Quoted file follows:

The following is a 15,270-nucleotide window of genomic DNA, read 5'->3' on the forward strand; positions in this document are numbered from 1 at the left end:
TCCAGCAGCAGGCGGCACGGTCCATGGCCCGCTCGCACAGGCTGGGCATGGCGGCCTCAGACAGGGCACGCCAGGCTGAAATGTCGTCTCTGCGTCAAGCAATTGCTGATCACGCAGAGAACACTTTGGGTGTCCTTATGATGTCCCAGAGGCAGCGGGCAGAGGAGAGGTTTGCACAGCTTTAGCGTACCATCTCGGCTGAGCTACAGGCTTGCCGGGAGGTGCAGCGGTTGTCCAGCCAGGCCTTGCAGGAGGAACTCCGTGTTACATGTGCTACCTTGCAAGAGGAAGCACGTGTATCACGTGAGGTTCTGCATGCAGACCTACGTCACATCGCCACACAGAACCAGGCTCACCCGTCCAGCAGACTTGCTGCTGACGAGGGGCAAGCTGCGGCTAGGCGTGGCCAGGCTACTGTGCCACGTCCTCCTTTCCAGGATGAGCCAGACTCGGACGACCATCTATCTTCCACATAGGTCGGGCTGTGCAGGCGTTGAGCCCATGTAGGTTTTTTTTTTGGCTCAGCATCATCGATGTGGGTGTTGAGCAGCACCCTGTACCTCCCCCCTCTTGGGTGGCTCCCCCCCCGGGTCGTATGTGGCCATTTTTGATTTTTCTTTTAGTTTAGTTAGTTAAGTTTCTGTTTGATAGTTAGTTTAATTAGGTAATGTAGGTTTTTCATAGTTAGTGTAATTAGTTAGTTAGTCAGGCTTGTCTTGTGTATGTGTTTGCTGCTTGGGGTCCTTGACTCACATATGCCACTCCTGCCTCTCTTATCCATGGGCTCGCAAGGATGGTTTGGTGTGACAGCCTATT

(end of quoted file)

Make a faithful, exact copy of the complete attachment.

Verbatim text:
The following is a 15,270-nucleotide window of genomic DNA, read 5'->3' on the forward strand; positions in this document are numbered from 1 at the left end:
TCCAGCAGCAGGCGGCACGGTCCATGGCCCGCTCGCACAGGCTGGGCATGGCGGCCTCAGACAGGGCACGCCAGGCTGAAATGTCGTCTCTGCGTCAAGCAATTGCTGATCACGCAGAGAACACTTTGGGTGTCCTTATGATGTCCCAGAGGCAGCGGGCAGAGGAGAGGTTTGCACAGCTTTAGCGTACCATCTCGGCTGAGCTACAGGCTTGCCGGGAGGTGCAGCGGTTGTCCAGCCAGGCCTTGCAGGAGGAACTCCGTGTTACATGTGCTACCTTGCAAGAGGAAGCACGTGTATCACGTGAGGTTCTGCATGCAGACCTACGTCACATCGCCACACAGAACCAGGCTCACCCGTCCAGCAGACTTGCTGCTGACGAGGGGCAAGCTGCGGCTAGGCGTGGCCAGGCTACTGTGCCACGTCCTCCTTTCCAGGATGAGCCAGACTCGGACGACCATCTATCTTCCACATAGGTCGGGCTGTGCAGGCGTTGAGCCCATGTAGGTTTTTTTTTTGGCTCAGCATCATCGATGTGGGTGTTGAGCAGCACCCTGTACCTCCCCCCTCTTGGGTGGCTCCCCCCCCGGGTCGTATGTGGCCATTTTTGATTTTTCTTTTAGTTTAGTTAGTTAAGTTTCTGTTTGATAGTTAGTTTAATTAGGTAATGTAGGTTTTTCATAGTTAGTGTAATTAGTTAGTTAGTCAGGCTTGTCTTGTGTATGTGTTTGCTGCTTGGGGTCCTTGACTCACATATGCCACTCCTGCCTCTCTTATCCATGGGCTCGCAAGGATGGTTTGGTGTGACAGCCTATT